In Exeter for the Critical Perspectives on Animal Studies conference on 10 March, a day of talks, workshops, films and stalls at Exeter University organised by a few good postgrads. The idea was to bring together the insights of activists and academics to further animal advocacy. Richard Ryder gave the keynote presentation, on campaigning. I came away from this thinking that the only way to influence government is to give at least six-figure party donations, to all parties, not just the one(s) in power, which many of us aren’t quite able to afford at present, or possibly ever. If this doesn’t work, be charming, persistent and knowledgeable and maybe you’ll get somewhere.
Kim Stallwood spoke of the need for the movement to be more political. Lee McConnell gave a rundown of legislative precedents around animal welfare, noting that torts law has been so far underexplored – McLibel aside – as an avenue for advocacy. An interesting point: would advocates do better to argue for their rights as a group of humans who are ill-affected by animal exploitation, arguing against the group of people that legally ‘own’ animals and, as such, are the ones who dictate welfare policy? Stallwood’s point that we act on behalf of animals because they cannot represent themselves in the human realm raises the issue of consent, which is particularly moot as regards rights for humans but in the case of animals, advocates have to presume they are acting in the animal’s best interests. Perhaps advocates acting for their own best interests can wring the most out of the language of rights.
The workshop on badger campaigning made it clear that killing badgers was not going to be in anyone’s interests, except perhaps a few dairy farmers who may be trying to shift attention from their intensive farming practices. The badger massacre highlights how animal farming is not only bad news for the domesticated species involved but also for the free-living animals in the surrounding area, a point that Lee Hall illustrates eloquently in her book On their own terms. The initial four-year trial of free-range badger shooting is to test whether this method of killing is effective, humane and ensures public safety. As one participant noted, how anyone is going to ensure the shoot is ‘humane’ is anyone’s guess, given that checking carcasses is not a reliable method and is easily manipulated. The inhumanely shot badgers that have dragged themselves into hiding are hardly going to reappear in front of the shooters when carcasses are counted as evidence of their lazy aim. The effectiveness of the kill has already been answered, as so few infectious badgers can actually pass their strain of TB into cows and previous kills have had a negligible 16% success rate in decreasing the incidence of bovine TB. As for public safety, the more badger advocates there are roaming private property at night, the higher the risk. This scenario would likely pan out with trespassing orders; another example of animal ownership being passed to people that intend to harm them. An online petition against the badger kill can be signed here.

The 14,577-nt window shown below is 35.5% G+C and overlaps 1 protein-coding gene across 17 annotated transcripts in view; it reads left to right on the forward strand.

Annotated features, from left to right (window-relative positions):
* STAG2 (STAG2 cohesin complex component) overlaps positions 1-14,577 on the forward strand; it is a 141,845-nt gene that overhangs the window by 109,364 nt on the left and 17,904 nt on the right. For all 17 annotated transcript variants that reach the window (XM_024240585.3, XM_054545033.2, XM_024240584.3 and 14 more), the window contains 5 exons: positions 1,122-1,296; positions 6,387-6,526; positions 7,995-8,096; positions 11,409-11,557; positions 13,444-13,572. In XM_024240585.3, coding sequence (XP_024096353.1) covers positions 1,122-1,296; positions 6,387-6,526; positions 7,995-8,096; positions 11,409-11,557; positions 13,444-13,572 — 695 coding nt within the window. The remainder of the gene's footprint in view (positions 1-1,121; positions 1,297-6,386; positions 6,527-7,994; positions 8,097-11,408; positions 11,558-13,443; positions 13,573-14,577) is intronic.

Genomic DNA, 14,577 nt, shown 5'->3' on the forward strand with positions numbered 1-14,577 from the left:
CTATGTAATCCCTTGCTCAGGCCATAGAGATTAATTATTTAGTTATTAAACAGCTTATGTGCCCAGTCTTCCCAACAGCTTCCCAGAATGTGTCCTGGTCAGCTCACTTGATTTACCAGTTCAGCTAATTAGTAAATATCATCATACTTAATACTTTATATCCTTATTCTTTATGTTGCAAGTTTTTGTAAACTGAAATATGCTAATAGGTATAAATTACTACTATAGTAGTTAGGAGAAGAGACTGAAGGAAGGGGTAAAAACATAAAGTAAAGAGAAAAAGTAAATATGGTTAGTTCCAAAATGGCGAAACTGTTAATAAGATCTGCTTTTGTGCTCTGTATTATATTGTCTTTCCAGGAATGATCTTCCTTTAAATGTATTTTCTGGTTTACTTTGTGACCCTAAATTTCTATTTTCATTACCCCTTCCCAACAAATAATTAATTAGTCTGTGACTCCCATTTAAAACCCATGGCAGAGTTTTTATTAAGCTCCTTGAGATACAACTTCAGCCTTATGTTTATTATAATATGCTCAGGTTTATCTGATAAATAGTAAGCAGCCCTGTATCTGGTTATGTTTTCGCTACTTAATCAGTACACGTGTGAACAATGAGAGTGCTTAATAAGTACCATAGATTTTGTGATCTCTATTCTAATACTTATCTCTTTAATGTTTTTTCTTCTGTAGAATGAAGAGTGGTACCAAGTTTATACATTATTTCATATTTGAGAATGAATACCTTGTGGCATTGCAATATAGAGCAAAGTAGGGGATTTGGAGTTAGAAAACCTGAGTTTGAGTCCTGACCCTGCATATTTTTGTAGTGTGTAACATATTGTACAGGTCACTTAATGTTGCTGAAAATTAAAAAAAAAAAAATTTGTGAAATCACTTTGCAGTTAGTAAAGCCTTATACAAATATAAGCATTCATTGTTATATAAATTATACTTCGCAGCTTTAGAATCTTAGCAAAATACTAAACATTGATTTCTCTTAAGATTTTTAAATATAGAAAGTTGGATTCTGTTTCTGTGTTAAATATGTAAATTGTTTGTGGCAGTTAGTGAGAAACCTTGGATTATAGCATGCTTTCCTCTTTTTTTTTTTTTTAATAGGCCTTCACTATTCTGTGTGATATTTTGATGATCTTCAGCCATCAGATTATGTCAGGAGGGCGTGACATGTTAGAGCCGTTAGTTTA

After the conference we drove to Exmouth, which lies unsurprisingly at the mouth of the river Exe, where we found an Italian place called Avanti. They had a couple of vegan or veganisable options, including bruschetta which is not on the menu but which they are happy to do if you ask. The main spaghetti aglio e olio was simple but fine, and I was really just happy to find something already vegan on the menu without having to request amendments, aside from holding the parmesan. Dr Sin was very taken by the menu but her first choices for both starter and main – involving mussels and prawns – were not available. The bitter taste of this disappointment seemed to infuse the digestion of her second choice. Our dining companion was a pesky vegetarian who eats fish and the fish was reportedly very good. Everyone was happy at breakfast the next morning back in Exeter at The Plant Cafe, which serves the kind of food implied by its name. Both the vegetarian and meat-eater enjoyed their eggs while the mushrooms slightly pipped the homemade beans as vegan contender.
Being so close to Dartmoor National Park, we took a detour on the way home to climb a tor and get up close to some Dartmoor ponies. Here is another group of free-living animals whose numbers are being controlled by humans, including some who go under the guise of animal advocates, for human benefit. John Gray in his book Straw Dogs talks about how most species adapt to their environment, with the size of a group changing as needed to ensure its survival. Applying this to the Dartmoor ponies, who are accused of overbreeding, I would think that if their environment could not support them, their numbers would dwindle naturally. But because a group of humans has decided there are too many, the ponies are being microchipped and injected with a contraceptive. Too many for Dartmoor National Park or too many to maintain market value? Foals that are not sold, perhaps to be trained up to be a riding pony, are slaughtered. Yes, even free-living animals are owned by some human who decides what life they will have, which is hardly what it is to be free.